Then, we have worked on the kitchen arrangement and diet plan. We want to increase the fish intake of the children because it is a great source of proteins and other important nutrients for growth. Arrangements are needed with local fishermen to carry quickly the fish in frozen bags from the numerous lakes surrounding Debre Zeyt to our freezer to avoid waste.  Furthermore, it is good to teach the children the importance of local products and markets. We will introduce fish at least once a week in the children’s diet.

A few days after my arrival, we greeted 13 young volunteers from abroad. Our young students welcomed them and prepared our traditional coffee. Afterwards, they all discussed together and exchanged ideas, read texts from the bible and sang songs. It was really so pleasing to see them all together. Among all the activities planned, the distribution of school material an equipment to the families in need was the most interesting one for me. During home visits, we are asking a lot of questions to understand the situation in order to donate some material according to their real needs. We can see people in their own environment.

It is always moving our heart because the poorest people are usually the kindest people and they are offering us their only asset, love and respect. By being in their home we realize what is appropriate or not. For example, what is the use to provide cereal in grain to a single mother if she cannot buy charcoal for cooking? We have to find other solutions.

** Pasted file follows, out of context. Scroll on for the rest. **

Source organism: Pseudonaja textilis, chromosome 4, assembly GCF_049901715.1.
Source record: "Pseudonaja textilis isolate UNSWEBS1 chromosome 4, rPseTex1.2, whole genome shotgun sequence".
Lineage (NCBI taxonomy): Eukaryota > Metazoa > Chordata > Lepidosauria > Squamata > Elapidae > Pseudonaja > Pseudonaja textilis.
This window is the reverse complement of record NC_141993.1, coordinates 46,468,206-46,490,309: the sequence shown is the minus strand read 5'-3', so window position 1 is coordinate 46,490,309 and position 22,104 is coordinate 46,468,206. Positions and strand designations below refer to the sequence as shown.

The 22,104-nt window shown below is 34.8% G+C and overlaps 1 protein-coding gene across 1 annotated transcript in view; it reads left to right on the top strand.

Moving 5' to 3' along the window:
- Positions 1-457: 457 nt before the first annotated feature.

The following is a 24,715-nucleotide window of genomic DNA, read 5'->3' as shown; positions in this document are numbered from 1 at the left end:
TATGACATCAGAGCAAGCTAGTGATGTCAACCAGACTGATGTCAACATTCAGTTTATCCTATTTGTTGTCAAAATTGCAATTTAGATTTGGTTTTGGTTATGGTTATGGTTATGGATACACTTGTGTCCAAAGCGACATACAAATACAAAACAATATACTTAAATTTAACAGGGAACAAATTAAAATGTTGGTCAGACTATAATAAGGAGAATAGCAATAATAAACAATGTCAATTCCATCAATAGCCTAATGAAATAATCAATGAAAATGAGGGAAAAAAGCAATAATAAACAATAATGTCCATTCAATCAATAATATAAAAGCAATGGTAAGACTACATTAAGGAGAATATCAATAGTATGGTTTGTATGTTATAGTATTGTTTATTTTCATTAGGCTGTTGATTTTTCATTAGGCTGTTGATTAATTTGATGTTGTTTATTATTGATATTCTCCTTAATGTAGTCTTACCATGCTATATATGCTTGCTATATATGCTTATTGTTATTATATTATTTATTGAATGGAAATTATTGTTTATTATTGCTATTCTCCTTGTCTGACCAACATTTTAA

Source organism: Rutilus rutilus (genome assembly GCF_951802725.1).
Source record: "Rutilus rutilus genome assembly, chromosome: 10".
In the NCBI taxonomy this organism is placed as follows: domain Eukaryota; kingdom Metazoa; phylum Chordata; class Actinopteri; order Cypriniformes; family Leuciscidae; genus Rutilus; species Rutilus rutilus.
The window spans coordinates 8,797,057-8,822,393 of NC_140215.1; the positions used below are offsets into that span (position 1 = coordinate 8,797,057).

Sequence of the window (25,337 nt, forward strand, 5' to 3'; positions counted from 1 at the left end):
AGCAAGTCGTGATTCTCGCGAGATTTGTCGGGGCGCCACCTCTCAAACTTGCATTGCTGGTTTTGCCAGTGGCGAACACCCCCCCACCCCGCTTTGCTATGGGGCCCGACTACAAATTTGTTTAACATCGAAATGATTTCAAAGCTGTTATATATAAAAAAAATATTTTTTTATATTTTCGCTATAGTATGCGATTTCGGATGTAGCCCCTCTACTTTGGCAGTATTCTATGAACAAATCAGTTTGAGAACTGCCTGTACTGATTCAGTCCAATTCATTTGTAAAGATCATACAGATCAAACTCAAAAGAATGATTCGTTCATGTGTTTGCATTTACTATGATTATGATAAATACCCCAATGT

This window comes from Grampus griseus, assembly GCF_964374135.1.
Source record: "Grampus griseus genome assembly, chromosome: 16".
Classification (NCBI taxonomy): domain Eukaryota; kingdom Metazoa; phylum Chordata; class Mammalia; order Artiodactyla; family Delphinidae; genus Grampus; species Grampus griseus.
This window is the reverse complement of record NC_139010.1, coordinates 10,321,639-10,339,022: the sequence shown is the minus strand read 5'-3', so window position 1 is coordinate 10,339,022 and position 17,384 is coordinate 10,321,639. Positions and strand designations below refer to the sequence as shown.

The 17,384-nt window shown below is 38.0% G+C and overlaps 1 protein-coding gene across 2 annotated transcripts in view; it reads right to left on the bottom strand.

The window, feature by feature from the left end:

The newcomer volunteers also did a really good job painting the walls, chairs and the doors. The night before their departure, our young students showed great kindness by cleaning the feet of the group to show them love and politeness. It was really moving to see them do that with genuine love. It really shows their love of God and to one another.

The social workers organized everything efficiently and in a very correct way. At the beginning of the school year, they started the distribution of school material for the university students who also received transportation money to go to school. The fresh students also received money for their transportation as well as school material. The little girls were also being taken care of, they received uniforms as well as bras and hygiene kits. It is important to teach them proper hygiene to avoid any kind of health problem.